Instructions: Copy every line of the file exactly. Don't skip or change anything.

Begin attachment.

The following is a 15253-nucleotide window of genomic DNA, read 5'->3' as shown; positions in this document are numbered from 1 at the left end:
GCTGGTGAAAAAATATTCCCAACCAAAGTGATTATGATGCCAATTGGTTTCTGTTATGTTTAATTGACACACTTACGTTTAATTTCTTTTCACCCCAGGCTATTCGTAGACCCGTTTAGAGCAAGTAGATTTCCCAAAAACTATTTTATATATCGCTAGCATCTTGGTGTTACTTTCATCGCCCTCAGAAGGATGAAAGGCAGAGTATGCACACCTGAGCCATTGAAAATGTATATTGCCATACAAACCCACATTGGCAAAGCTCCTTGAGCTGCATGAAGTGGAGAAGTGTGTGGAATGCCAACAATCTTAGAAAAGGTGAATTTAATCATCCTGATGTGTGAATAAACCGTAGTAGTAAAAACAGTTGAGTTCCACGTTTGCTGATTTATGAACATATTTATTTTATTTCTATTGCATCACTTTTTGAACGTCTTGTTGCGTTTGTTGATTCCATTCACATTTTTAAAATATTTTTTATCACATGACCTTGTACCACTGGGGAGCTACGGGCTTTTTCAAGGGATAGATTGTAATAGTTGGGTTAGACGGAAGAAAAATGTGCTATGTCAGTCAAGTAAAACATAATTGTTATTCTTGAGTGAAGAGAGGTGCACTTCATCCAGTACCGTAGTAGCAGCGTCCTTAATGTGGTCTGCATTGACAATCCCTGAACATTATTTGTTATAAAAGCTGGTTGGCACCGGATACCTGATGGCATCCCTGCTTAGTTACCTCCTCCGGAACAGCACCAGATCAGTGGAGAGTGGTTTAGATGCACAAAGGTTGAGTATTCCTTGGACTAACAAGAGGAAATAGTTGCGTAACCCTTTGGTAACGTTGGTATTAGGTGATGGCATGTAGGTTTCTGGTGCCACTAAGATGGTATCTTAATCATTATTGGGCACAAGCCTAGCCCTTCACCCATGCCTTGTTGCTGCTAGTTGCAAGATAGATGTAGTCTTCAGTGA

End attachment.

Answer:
The following is a 15253-nucleotide window of genomic DNA, read 5'->3' as shown; positions in this document are numbered from 1 at the left end:
GCTGGTGAAAAAATATTCCCAACCAAAGTGATTATGATGCCAATTGGTTTCTGTTATGTTTAATTGACACACTTACGTTTAATTTCTTTTCACCCCAGGCTATTCGTAGACCCGTTTAGAGCAAGTAGATTTCCCAAAAACTATTTTATATATCGCTAGCATCTTGGTGTTACTTTCATCGCCCTCAGAAGGATGAAAGGCAGAGTATGCACACCTGAGCCATTGAAAATGTATATTGCCATACAAACCCACATTGGCAAAGCTCCTTGAGCTGCATGAAGTGGAGAAGTGTGTGGAATGCCAACAATCTTAGAAAAGGTGAATTTAATCATCCTGATGTGTGAATAAACCGTAGTAGTAAAAACAGTTGAGTTCCACGTTTGCTGATTTATGAACATATTTATTTTATTTCTATTGCATCACTTTTTGAACGTCTTGTTGCGTTTGTTGATTCCATTCACATTTTTAAAATATTTTTTATCACATGACCTTGTACCACTGGGGAGCTACGGGCTTTTTCAAGGGATAGATTGTAATAGTTGGGTTAGACGGAAGAAAAATGTGCTATGTCAGTCAAGTAAAACATAATTGTTATTCTTGAGTGAAGAGAGGTGCACTTCATCCAGTACCGTAGTAGCAGCGTCCTTAATGTGGTCTGCATTGACAATCCCTGAACATTATTTGTTATAAAAGCTGGTTGGCACCGGATACCTGATGGCATCCCTGCTTAGTTACCTCCTCCGGAACAGCACCAGATCAGTGGAGAGTGGTTTAGATGCACAAAGGTTGAGTATTCCTTGGACTAACAAGAGGAAATAGTTGCGTAACCCTTTGGTAACGTTGGTATTAGGTGATGGCATGTAGGTTTCTGGTGCCACTAAGATGGTATCTTAATCATTATTGGGCACAAGCCTAGCCCTTCACCCATGCCTTGTTGCTGCTAGTTGCAAGATAGATGTAGTCTTCAGTGA